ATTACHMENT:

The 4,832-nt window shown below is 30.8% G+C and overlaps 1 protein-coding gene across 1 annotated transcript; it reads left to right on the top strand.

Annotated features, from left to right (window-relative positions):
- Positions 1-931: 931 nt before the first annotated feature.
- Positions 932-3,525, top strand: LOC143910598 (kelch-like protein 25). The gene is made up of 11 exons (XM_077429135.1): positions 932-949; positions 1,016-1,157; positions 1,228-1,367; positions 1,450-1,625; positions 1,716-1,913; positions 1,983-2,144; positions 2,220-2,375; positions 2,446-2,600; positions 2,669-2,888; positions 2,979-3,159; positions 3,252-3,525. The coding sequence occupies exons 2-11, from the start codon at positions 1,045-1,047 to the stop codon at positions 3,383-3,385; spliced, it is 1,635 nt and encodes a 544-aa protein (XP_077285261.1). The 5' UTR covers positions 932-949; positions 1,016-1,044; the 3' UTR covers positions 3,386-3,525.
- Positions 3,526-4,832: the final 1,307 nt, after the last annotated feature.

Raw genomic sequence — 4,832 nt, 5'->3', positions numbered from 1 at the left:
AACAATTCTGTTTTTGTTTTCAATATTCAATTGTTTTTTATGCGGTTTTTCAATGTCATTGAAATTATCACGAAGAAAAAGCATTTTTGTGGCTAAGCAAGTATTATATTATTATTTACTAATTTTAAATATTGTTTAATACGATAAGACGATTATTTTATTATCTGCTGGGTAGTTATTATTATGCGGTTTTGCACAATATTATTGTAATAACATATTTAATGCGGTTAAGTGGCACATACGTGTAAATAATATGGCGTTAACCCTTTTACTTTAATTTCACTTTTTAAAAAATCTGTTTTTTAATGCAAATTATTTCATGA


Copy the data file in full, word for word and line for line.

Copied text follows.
The 4,832-nt window shown below is 30.8% G+C and overlaps 1 protein-coding gene across 1 annotated transcript; it reads left to right on the top strand.

Annotated features, from left to right (window-relative positions):
- Positions 1-931: 931 nt before the first annotated feature.
- Positions 932-3,525, top strand: LOC143910598 (kelch-like protein 25). The gene is made up of 11 exons (XM_077429135.1): positions 932-949; positions 1,016-1,157; positions 1,228-1,367; positions 1,450-1,625; positions 1,716-1,913; positions 1,983-2,144; positions 2,220-2,375; positions 2,446-2,600; positions 2,669-2,888; positions 2,979-3,159; positions 3,252-3,525. The coding sequence occupies exons 2-11, from the start codon at positions 1,045-1,047 to the stop codon at positions 3,383-3,385; spliced, it is 1,635 nt and encodes a 544-aa protein (XP_077285261.1). The 5' UTR covers positions 932-949; positions 1,016-1,044; the 3' UTR covers positions 3,386-3,525.
- Positions 3,526-4,832: the final 1,307 nt, after the last annotated feature.

Raw genomic sequence — 4,832 nt, 5'->3', positions numbered from 1 at the left:
AACAATTCTGTTTTTGTTTTCAATATTCAATTGTTTTTTATGCGGTTTTTCAATGTCATTGAAATTATCACGAAGAAAAAGCATTTTTGTGGCTAAGCAAGTATTATATTATTATTTACTAATTTTAAATATTGTTTAATACGATAAGACGATTATTTTATTATCTGCTGGGTAGTTATTATTATGCGGTTTTGCACAATATTATTGTAATAACATATTTAATGCGGTTAAGTGGCACATACGTGTAAATAATATGGCGTTAACCCTTTTACTTTAATTTCACTTTTTAAAAAATCTGTTTTTTAATGCAAATTATTTCATGA